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Re: Dear RIPE: Please don't encourage phishing
From: Jimmy Hess <mysidia () gmail com>
Date: Sat, 11 Feb 2012 18:10:03 -0600

On Fri, Feb 10, 2012 at 10:56 AM, Steven Bellovin <smb () cs columbia edu> wrote:

You know, clickable objects in automated business communications are a
standard practice,
the larger the organization sending the message,  the more complicated
and annoying their standard e-mail template full of HTML eyecandy, the
more clickable links   to improve accessibility,  and  banks among the
worst offenders.
Those encourage phishing,   because  HTML just provides way too many
methods of  faking a URL,  or making a 'button'  or 'link'  go to
somewhere else besides what is suggested by the e-mail text.

All an e-mail user needs to do is click on one unknown link,  to  be
quietly diverted to a fake website,  that will then ask the user to
"change" a password;   it makes no difference whether the e-mail
itself is  about passwords or  a security issue or not.
Convincing the user to "log in" can be done while they are visiting
the fake website.



There are plenty of phishers that rely on convincing users to hit the
'reply' button and divulge sensitive info,  with no  clickable items
in the message  at all.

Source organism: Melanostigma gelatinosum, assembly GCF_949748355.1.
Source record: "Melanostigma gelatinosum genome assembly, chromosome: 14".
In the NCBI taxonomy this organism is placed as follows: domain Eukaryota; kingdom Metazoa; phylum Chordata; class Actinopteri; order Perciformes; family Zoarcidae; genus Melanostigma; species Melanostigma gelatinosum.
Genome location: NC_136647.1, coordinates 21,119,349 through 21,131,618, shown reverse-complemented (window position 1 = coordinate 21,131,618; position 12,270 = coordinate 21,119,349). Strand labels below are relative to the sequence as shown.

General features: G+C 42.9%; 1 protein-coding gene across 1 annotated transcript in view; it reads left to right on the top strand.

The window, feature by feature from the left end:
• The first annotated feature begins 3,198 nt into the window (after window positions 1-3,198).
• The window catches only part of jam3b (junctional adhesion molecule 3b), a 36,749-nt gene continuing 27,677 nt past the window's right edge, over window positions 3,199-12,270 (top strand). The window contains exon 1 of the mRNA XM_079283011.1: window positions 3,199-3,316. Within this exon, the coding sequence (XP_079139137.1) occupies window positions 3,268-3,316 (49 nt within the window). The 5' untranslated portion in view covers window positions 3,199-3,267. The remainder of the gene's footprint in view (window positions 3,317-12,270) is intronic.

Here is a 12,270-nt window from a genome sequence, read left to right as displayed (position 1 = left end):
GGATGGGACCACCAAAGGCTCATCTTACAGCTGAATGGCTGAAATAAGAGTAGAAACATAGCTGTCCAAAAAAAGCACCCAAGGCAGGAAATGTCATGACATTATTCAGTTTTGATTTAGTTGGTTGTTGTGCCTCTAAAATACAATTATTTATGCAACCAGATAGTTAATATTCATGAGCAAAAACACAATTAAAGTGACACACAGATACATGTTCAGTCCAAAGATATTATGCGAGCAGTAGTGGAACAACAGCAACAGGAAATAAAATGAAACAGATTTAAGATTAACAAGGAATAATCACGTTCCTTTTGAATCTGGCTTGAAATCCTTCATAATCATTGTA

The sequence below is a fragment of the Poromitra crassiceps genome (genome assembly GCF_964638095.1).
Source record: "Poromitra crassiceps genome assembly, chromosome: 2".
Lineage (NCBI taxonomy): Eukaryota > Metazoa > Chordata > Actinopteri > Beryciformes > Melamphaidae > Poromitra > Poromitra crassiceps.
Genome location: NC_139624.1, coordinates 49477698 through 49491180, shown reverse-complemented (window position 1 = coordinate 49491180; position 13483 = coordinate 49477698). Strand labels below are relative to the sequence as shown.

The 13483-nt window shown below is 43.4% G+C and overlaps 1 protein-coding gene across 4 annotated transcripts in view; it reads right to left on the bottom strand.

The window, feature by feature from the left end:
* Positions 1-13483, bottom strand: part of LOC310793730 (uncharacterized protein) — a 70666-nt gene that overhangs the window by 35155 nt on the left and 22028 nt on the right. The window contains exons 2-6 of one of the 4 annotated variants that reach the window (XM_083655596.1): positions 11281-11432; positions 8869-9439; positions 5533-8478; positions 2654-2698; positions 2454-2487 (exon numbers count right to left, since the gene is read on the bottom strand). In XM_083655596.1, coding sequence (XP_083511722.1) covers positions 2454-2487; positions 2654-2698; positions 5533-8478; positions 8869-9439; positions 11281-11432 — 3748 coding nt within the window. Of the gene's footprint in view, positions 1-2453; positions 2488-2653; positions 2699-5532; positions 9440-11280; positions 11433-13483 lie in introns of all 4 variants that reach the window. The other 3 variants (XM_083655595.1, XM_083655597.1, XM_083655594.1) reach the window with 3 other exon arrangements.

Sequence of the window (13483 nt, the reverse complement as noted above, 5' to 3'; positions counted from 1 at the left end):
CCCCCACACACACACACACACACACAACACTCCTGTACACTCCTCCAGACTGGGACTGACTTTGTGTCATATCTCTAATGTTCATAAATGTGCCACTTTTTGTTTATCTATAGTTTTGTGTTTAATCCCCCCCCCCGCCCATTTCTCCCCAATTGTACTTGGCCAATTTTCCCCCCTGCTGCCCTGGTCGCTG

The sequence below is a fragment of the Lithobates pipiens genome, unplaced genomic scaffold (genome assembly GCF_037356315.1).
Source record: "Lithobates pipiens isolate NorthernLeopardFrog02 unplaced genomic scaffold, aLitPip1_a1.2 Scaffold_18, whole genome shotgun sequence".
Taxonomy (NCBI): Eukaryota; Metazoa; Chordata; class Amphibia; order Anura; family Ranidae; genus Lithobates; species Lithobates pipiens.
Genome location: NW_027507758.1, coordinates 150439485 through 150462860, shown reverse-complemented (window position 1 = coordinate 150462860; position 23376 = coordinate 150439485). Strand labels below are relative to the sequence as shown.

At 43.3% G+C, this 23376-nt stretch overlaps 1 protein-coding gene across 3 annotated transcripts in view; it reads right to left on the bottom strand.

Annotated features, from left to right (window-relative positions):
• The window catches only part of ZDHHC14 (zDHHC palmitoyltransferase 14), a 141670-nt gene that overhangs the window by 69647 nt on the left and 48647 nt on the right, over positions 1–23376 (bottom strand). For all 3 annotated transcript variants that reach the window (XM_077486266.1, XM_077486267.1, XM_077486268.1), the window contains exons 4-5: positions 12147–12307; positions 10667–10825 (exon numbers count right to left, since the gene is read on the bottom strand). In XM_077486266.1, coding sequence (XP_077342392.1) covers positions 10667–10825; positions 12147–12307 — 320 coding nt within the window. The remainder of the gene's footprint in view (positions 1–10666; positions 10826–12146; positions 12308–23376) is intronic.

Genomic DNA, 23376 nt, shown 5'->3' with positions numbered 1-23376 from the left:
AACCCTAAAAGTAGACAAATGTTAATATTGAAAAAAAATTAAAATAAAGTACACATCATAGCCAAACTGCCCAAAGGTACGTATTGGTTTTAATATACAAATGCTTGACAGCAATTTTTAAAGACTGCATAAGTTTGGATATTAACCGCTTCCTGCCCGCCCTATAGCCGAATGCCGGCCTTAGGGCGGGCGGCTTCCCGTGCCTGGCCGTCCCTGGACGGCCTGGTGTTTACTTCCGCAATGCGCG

But this particular item from RIPE here appears to be a plain text message...
text/plain

The message from RIPE is darn benign, and does not really encourage
phishing moreso.
When was the last time you saw a phishing attempt in a  text/plain
e-mail showing the name of  a HTTPS location
on  the real organization's web site ?

If sending out a web address "encourages phishers",  then what are
they supposed to provide to make  sure maintainer users  can easily
and quickly change their password?

RIPEs not encouraging phishing by sending such a message.   MUA
developers who  included   text/html     MIME type support and support
creating clickable objects in a HTML message  have encouraged
convincing phishing  very much so.


What RIPE did there is a perfectly example of what should be done.
Send plain text e-mail with the URL location to review,  no  HTML
doodads.

They have no control of your e-mail client  that for some reason
perhaps turns a plaintext URL into something you can click.

I received the enclosed note, apparently from RIPE (and the headers check out).
Why are you sending messages with clickable objects that I'm supposed to use to
change my password?



--
-JH


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